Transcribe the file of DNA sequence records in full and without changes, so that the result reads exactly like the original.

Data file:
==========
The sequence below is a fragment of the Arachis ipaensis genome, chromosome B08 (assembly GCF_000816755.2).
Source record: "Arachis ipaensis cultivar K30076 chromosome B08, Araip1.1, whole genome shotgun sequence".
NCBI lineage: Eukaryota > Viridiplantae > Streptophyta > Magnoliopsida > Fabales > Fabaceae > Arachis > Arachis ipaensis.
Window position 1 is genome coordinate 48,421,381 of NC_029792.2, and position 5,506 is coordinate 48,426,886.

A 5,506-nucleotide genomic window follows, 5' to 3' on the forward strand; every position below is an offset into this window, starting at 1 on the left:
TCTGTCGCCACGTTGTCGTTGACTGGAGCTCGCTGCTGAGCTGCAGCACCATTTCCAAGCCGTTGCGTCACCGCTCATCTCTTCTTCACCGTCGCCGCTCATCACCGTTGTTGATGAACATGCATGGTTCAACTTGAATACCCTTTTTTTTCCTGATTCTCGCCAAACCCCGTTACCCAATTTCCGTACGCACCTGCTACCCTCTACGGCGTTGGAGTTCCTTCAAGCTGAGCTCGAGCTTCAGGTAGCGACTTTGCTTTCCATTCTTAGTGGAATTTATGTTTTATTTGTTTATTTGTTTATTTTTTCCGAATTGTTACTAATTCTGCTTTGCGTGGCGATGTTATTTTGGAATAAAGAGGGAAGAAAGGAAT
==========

The sequence below is a fragment of the Arachis ipaensis genome, chromosome B08 (assembly GCF_000816755.2).
Source record: "Arachis ipaensis cultivar K30076 chromosome B08, Araip1.1, whole genome shotgun sequence".
NCBI lineage: Eukaryota > Viridiplantae > Streptophyta > Magnoliopsida > Fabales > Fabaceae > Arachis > Arachis ipaensis.
Window position 1 is genome coordinate 48,421,381 of NC_029792.2, and position 5,506 is coordinate 48,426,886.

A 5,506-nucleotide genomic window follows, 5' to 3' on the forward strand; every position below is an offset into this window, starting at 1 on the left:
TCTGTCGCCACGTTGTCGTTGACTGGAGCTCGCTGCTGAGCTGCAGCACCATTTCCAAGCCGTTGCGTCACCGCTCATCTCTTCTTCACCGTCGCCGCTCATCACCGTTGTTGATGAACATGCATGGTTCAACTTGAATACCCTTTTTTTTCCTGATTCTCGCCAAACCCCGTTACCCAATTTCCGTACGCACCTGCTACCCTCTACGGCGTTGGAGTTCCTTCAAGCTGAGCTCGAGCTTCAGGTAGCGACTTTGCTTTCCATTCTTAGTGGAATTTATGTTTTATTTGTTTATTTGTTTATTTTTTCCGAATTGTTACTAATTCTGCTTTGCGTGGCGATGTTATTTTGGAATAAAGAGGGAAGAAAGGAAT